The American foreign policy on war on drugs is an important matter that came about in June of 1971 by President Richard Nixon. He increased the presence and the size of the federal drug control agencies. He also pushed for mandatory sentencing and no-knock warrants for the war on drugs. This is also when President Nixon put marijuana in schedule one, which is the most restrictive category for drugs. There were many things that led up to the why President Nixon put the American foreign policy for the war on drugs in place.
The DEA came up with a program called operation pipeline which tend to prepare and train a group of people in law enforcement to really know how to look and find for drugs in cars. It came to a point where they had to stop accusing every African American for being drug dealers. People had to actually to a traffic violation that gave the police a reason to stop them and from there they can search for drugs. If there was no traffic violation police couldn’t stop color people just because they thought they had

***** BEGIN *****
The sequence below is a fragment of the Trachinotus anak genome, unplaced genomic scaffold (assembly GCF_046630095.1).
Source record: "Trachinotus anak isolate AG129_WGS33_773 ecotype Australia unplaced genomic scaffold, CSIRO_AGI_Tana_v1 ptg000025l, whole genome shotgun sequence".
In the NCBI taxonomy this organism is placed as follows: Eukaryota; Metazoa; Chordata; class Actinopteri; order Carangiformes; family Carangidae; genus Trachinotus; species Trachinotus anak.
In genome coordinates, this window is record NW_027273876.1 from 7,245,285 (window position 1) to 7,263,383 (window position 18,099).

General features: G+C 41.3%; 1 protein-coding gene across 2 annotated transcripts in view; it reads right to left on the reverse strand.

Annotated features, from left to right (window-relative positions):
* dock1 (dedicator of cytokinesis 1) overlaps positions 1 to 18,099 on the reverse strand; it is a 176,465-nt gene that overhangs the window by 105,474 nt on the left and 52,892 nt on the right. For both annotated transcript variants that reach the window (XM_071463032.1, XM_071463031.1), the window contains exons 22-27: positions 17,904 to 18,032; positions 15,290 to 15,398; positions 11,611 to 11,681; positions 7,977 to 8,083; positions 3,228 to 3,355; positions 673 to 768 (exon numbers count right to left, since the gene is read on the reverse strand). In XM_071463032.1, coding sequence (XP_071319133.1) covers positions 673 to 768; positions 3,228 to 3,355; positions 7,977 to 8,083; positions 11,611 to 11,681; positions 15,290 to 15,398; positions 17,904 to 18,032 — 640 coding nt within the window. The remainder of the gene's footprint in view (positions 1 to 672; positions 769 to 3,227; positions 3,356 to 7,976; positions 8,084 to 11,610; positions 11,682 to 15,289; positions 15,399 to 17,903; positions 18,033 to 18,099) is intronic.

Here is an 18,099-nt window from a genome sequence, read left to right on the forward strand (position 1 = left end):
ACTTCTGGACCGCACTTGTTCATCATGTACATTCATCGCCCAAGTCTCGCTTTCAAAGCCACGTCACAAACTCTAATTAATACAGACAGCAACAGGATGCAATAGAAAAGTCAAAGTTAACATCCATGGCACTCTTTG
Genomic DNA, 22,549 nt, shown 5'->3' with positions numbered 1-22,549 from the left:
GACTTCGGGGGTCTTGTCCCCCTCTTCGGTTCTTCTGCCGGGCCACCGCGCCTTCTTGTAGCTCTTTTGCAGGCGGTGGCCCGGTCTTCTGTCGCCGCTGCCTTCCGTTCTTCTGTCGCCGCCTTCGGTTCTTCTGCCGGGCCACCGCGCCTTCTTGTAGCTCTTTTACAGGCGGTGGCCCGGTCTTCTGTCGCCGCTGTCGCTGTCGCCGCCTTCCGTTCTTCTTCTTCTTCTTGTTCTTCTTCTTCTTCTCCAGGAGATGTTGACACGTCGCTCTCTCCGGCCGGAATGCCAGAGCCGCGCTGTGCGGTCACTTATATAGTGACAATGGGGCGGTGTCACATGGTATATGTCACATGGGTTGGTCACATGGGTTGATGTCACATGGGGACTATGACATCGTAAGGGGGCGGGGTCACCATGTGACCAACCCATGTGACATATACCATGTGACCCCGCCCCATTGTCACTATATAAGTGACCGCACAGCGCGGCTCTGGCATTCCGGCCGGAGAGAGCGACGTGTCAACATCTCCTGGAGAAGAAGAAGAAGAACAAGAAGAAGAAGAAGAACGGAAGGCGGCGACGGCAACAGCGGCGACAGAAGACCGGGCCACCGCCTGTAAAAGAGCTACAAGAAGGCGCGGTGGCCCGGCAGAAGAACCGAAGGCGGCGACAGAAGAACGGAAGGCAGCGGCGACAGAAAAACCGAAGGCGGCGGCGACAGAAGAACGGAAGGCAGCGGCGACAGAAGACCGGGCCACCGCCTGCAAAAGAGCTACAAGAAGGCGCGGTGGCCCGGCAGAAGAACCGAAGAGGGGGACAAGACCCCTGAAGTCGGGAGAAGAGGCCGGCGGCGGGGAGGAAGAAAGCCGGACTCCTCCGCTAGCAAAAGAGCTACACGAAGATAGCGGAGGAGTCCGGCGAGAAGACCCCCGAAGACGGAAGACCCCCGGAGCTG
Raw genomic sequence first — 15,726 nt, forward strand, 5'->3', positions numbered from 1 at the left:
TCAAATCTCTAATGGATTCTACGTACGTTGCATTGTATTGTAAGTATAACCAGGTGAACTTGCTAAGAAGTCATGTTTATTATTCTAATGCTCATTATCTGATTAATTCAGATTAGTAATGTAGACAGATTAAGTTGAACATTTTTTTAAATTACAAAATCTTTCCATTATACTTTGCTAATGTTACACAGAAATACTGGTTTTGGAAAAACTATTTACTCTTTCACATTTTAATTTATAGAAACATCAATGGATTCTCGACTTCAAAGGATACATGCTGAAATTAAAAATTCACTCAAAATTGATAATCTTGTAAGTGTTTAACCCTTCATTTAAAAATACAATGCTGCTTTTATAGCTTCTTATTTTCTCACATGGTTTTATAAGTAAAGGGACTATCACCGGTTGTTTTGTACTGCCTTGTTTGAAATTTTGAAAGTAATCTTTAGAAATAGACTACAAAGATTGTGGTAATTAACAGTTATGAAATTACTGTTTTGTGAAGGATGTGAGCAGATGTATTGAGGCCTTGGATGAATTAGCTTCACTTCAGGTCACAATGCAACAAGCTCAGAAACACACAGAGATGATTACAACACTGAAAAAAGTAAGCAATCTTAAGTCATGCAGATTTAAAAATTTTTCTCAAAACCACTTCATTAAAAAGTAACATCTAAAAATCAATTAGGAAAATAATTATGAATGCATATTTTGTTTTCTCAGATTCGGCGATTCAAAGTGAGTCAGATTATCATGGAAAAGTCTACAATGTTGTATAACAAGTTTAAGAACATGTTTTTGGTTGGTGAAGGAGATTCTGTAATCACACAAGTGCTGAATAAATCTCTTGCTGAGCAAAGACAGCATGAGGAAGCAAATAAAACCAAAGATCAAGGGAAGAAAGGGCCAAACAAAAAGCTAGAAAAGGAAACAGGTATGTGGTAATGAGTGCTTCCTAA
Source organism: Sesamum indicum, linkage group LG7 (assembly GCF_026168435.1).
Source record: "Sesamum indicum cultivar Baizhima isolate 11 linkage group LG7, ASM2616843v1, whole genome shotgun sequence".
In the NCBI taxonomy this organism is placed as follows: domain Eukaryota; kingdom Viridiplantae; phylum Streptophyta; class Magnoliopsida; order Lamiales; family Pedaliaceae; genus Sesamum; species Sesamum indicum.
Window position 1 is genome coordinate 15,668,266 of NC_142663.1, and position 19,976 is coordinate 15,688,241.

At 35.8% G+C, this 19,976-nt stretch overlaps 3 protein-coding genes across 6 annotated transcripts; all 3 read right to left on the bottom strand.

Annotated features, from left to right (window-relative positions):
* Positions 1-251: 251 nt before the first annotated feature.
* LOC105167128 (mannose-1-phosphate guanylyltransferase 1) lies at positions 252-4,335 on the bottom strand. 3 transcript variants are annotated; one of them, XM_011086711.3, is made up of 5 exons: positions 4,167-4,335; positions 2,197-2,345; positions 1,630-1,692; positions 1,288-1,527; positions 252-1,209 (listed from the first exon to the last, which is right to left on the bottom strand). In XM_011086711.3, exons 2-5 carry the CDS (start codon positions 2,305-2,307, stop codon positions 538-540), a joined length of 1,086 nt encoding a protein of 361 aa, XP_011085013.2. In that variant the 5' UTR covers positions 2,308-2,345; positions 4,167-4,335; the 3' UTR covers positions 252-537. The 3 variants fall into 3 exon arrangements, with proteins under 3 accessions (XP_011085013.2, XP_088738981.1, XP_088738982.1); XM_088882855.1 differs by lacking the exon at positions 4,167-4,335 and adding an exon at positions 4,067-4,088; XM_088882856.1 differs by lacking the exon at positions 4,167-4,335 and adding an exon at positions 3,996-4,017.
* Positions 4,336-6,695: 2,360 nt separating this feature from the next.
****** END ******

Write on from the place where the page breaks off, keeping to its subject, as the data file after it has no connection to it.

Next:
The title of the editorial is “Meth isn’t an argument for prohibition. It demonstrates prohibition’s failure.” and the author of the editorial is Radley Balko. Radley Balko is a reporter for The Washington Post and also The Huffington Post. He reports about criminal justice, the drug war and civil liberties. Radley is also an author of a book named “Rise of the Warrior Cop: The Militarization of America’s Police Forces”. This editorial is targeted to persuade lawmakers and anyone else opposing meth being legal. Lawmakers passed laws that made it more difficult to acquire pseudoephedrine because they believed it would prevent meth from being produced. Several years passed and that clearly is not the case according to several